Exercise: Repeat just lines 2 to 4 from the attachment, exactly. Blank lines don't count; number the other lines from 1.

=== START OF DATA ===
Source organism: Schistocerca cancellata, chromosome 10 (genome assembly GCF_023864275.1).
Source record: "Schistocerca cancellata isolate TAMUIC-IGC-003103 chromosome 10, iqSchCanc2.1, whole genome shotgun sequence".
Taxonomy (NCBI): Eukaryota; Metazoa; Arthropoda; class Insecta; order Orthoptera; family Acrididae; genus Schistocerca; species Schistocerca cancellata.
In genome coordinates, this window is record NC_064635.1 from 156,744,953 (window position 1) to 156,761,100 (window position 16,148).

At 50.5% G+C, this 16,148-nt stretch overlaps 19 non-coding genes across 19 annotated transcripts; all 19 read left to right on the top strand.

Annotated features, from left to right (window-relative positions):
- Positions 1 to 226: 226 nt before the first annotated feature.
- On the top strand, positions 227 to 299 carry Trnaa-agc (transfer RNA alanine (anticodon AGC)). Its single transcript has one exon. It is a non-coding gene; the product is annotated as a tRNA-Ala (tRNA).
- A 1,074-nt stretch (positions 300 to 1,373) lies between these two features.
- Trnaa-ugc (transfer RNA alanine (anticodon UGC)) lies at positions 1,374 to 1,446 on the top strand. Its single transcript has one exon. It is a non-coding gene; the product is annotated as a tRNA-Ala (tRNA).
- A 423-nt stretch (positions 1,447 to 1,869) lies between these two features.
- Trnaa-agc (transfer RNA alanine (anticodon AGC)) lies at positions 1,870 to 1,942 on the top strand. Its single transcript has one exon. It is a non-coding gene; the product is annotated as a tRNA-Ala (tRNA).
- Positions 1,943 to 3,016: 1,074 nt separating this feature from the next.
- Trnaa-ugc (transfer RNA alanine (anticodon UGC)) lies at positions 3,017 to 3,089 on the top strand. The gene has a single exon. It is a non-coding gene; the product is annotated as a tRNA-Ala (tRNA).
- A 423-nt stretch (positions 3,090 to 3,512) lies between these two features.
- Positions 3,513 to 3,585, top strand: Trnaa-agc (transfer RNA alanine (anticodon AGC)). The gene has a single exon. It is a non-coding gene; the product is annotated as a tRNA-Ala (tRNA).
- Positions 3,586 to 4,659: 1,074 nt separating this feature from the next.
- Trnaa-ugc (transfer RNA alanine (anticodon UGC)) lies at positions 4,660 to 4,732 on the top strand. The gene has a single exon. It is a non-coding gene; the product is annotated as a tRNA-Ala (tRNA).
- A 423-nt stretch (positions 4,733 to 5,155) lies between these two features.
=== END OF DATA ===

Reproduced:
Source record: "Schistocerca cancellata isolate TAMUIC-IGC-003103 chromosome 10, iqSchCanc2.1, whole genome shotgun sequence".
Taxonomy (NCBI): Eukaryota; Metazoa; Arthropoda; class Insecta; order Orthoptera; family Acrididae; genus Schistocerca; species Schistocerca cancellata.
In genome coordinates, this window is record NC_064635.1 from 156,744,953 (window position 1) to 156,761,100 (window position 16,148).